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Disc Creatures is a charming indie take on old Game Boy Pokémon

(Image credit: Picorinne Soft)

Disc Creatures could easily pass for a Game Boy Color game. That's definitely its goal. There are plenty of monster catching games inspired by Nintendo's Pokémon on PC (and plenty of Pokémon fan games, too), but few look this authentic to Pokémon circa 1998. It's pleasantly familiar, even to me—I never played Pokémon, but I get a quiet joy from booting up a lovingly made little PC game in 2019 and feeling like I've discovered a lost Game Boy game, devoted to a very particular look and type of design.

It helps that Disc Creatures seems like a compact, smart Pokémon clone. I've only played a little, but its biggest change is obvious just a few minutes in. Battles are 3v3 instead of 1v1, so the makeup of your team of disc creatures matters quite a bit. Creatures have natural elemental weaknesses, so learning which enemy to target with each of your own creatures quickly makes a difference. The ability system is straightforward: Disc creatures learn new skills as they evolve, and you can have four selected at any time. I immediately gravitated towards status ailments like knockdown or paralysis, but I could've gone with more buffs to strengthen my own team, too.

One gimmick I like is that every battle skill, even a basic attack, uses up a bit of energy, and in longer battles you'll have to spend a turn charging up to build that energy meter. But if a creature gets hit while it's charging, it takes critical damage. The same goes for your opponents, though, making each battle a guessing game as to when you can land (or avoid) a whopper.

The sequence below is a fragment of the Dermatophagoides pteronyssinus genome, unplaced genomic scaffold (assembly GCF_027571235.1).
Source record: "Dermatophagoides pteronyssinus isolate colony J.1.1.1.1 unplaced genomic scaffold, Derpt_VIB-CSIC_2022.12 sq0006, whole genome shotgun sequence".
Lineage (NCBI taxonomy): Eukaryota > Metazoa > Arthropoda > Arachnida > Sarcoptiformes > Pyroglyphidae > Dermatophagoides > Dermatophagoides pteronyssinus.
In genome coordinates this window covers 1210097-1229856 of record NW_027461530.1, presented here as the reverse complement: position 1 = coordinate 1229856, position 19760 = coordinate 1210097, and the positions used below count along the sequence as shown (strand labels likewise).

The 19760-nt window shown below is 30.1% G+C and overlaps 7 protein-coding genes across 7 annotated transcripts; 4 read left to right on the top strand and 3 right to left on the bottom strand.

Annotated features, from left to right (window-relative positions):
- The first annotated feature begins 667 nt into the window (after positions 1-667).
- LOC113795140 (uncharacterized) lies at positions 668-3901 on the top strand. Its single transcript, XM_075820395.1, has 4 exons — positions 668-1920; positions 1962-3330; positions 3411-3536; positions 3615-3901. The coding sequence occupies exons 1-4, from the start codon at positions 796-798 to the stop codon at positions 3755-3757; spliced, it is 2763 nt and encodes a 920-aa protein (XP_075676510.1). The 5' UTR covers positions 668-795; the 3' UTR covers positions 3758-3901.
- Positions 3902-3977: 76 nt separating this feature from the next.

(Image credit: Picorinne Soft)

The theme of Disc Creatures also feels like a fun throwback to late '90s tech. Instead of catching creatures in pokéballs and keeping them in your pocket like some kind of child sadist, you're using a chunky Game Boy-lookin' gadget to create digital replicas of them. You load those discs up at a chonky PC and then transfer their files to your DiscKid. This whole game is basically running around with a fancy Palm Pilot filled with digital animal warriors. I think that's more humane?

Despite Disc Creatures looking and feeling like a much smaller game than modern Pokémon, the Steam page says it has more than 200 creatures to collect across more than 20 hours, so it's hardly tiny. That honestly sounds like a great length. There's enough here for the battle strategy to get nice and deep, but you won't be grinding out monster levels and hunting for some rare grass type bastard for 150 hours. 

The creatures themselves are charmingly nonsensical, as I'd expect from this kind of game. So far I've got a sorta-penguin in my squad, and I've gone up against a snaggletooth tomato and a hat with feet. I imagine it's only going to get weirder.

(Image credit: Picorinne Soft)

Some reviewers on Steam call out that Disc Creatures is actually most similar to the Dragon Quest Monsters series, because there's no evolving your creatures here, though of course they level up and earn new moves. Considering it's $15 on Steam (about the price of a Game Boy Color Pokémon game on Ebay, actually) and made by a single developer, that feels like a wise design choice. Maybe I'll be able to breed a couple hat creatures into a stovepipe.

When he's not 50 hours into a JRPG or an opaque ASCII roguelike, Wes is probably playing the hottest games of three years ago. He oversees features, seeking out personal stories from PC gaming's niche communities. 50% pizza by volume.